#lloyd #car #insurance
Driving and insurance when abroad
Get the right European car insurance and learn more about breakdown cover, Green Card and road essentials when driving abroad.
- Don’t assume that your policy covers you in Europe and – even if it does – the cover level may be basic
- Some policies offer dedicated European cover as an optional extra for which you’ll pay a fee
- Take note of the number of days you’re covered for – and of how many days continuous cover
- Some insurers will need to be notified if you’re travelling overseas
Europe is a popular destination for UK holidaymakers heading abroad in both summer and winter.
Despite this, motorists don’t always pay enough attention to the practicalities before setting off.
To drive in another country, you have to be able to show that you have the minimum car insurance required there – certain countries may insist that you have a Green Card to prove this.
Despite such legal requirements, research by Gocompare.com suggested that only 57% said that they always check their policy will cover them when they’re abroad, and just 42% arrange specific European breakdown cover. 
European cover on car insurance policies
While UK vehicle insurance usually provides the minimum compulsory insurance cover to drive in other EU countries (and other countries specified in your policy document) policies don’t necessarily offer the same level of protection as you have while driving in the UK.
If you opt for such a basic level of cover you may not be covered for events such as theft and fire damage.
On 4 April, 2014, Gocompare.com analysed 247 comprehensive car insurance policies listed on the matrix of independent financial researcher Defaqto .
While 83% provided cover for foreign use as standard, only 16% provided full cover as an optional extra (for which a fee was payable), and three polices provided no overseas cover at all.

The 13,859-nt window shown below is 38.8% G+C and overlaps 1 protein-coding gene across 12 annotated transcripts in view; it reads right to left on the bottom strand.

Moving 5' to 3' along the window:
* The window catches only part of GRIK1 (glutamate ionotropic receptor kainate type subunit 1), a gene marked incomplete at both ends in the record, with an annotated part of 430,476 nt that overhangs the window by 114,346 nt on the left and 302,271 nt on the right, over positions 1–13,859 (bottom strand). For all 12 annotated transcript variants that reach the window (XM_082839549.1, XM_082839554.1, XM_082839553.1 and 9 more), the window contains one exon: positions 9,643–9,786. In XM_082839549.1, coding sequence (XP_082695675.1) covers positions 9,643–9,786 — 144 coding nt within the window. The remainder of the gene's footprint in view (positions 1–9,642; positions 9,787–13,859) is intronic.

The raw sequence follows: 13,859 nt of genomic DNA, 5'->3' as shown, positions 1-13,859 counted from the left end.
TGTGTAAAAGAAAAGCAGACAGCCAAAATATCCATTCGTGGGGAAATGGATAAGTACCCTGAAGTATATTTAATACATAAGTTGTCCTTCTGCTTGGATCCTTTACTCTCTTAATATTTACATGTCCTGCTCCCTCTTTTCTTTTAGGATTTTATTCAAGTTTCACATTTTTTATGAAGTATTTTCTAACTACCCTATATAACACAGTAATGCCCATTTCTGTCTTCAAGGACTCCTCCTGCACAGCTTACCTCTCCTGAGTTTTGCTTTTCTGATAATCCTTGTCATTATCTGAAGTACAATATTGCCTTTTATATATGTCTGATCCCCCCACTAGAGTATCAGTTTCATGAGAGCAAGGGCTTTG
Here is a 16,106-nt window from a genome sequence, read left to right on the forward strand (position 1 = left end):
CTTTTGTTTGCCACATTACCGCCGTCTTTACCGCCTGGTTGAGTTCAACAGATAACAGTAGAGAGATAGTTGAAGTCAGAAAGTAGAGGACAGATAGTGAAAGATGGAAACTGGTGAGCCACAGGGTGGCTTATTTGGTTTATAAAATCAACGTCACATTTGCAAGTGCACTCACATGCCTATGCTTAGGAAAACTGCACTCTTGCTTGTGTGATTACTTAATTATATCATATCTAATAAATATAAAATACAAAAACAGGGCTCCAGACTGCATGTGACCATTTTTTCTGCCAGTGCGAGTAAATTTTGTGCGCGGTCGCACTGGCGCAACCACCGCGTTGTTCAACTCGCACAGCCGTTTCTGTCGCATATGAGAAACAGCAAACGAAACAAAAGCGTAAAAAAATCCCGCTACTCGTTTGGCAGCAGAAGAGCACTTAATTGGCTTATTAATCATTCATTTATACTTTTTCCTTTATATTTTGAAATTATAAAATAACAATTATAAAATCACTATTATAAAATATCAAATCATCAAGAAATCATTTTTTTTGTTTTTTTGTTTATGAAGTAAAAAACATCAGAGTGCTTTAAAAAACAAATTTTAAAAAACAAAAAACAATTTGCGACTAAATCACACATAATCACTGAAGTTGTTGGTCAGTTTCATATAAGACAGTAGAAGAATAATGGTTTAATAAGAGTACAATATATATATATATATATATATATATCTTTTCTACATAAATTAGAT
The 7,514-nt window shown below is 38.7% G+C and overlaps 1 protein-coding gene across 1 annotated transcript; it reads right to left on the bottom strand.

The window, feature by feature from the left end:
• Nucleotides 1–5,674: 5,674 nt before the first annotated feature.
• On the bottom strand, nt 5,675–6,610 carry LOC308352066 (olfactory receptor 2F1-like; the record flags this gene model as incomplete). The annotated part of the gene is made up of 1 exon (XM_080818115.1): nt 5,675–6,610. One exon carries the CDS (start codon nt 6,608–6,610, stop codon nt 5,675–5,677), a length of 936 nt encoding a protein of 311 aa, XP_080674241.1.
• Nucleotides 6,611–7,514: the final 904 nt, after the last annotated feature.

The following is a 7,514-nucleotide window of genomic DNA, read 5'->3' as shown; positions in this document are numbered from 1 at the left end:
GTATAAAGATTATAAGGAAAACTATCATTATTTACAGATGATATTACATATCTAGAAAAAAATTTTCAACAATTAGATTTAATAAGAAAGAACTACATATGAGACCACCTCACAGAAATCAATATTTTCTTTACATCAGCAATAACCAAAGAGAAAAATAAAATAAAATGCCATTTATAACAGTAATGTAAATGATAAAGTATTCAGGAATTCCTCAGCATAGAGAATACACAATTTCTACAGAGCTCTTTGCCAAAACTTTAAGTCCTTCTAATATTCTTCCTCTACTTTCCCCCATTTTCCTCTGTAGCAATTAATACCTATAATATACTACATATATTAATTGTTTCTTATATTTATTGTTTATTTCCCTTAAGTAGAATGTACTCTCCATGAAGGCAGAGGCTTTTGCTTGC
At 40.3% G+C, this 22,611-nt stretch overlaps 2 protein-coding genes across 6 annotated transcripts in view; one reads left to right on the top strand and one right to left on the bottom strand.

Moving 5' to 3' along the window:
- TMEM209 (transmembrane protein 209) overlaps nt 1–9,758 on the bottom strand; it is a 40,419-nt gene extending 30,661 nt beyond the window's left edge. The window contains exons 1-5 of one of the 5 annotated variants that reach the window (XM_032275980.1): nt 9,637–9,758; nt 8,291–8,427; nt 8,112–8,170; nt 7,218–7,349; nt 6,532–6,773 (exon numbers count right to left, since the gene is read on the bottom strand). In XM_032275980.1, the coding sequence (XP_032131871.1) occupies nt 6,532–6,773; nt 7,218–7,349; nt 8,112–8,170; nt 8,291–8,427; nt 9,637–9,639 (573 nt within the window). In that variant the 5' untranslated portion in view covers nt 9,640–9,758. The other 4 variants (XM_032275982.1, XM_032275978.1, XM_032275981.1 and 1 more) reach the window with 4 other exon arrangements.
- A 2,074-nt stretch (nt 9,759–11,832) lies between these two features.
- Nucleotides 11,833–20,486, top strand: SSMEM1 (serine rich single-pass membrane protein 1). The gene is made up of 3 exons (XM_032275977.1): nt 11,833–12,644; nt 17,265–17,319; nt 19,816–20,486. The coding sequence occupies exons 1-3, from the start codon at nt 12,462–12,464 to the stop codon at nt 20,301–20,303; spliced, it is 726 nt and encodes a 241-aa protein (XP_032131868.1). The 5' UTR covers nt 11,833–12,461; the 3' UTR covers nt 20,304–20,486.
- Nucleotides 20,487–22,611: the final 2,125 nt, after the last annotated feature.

The comprehensive car insurance policies also varied in the length of time European car cover was valid for, some offering protection for only eight days, while others provided cover for 180 days in a year.
Did you know.
- You may not be able to take the number of days of annual European cover you’re entitled to in one consecutive block
Remember also that some insurers will expect you to notify them of the countries you’re travelling to, whilst others won’t require you to tell them at all.
Certain companies don’t expect to be told if you’re driving in Europe for a short period, perhaps a week, but might require notification beyond that.
As always, read the small print on your policy documents or call your insurer.
Do this a few weeks before you travel to make sure that additions can be made to your policy and that updated documents arrive in time.
Another point to be aware of is the length of continuous cover your policy offers.
While policies may offer a certain amount of annual cover when taking your vehicle abroad, this is the maximum number of days you can take annually, not necessarily the number of continuous days you can travel abroad with your car and be covered.
If you’re planning an extended jaunt across Europe and intend on staying for longer than your policy allows, you’ll have to ring your insurer to get your policy extended.
If you decide to extend your trip while you’re away, give your provider a call to make sure you can arrange this.
Green Card (International Motor Insurance Card System)
The Green Card is a document created as part of an international arrangement to facilitate the movement of vehicles with appropriate insurance cover.
Did you know.
- The Green Card is no longer essential in many countries, but it is still needed in certain circumstances
It used to be obligatory for motorists driving abroad in more than 40 countries – including all the countries in Europe – to have to carry a Green Card in order to prove that they had at least the minimum level of insurance required to drive.
The card’s origins lay in an international arrangement between insurers and government authorities designed to facilitate the movement of vehicles and to ensure that both motorists and those affected by motoring accidents were adequately covered.
The card is no longer essential in many countries, but it is still needed in certain circumstances.
There is some confusion around it, firstly because many drivers don’t know which countries it is and isn’t needed in.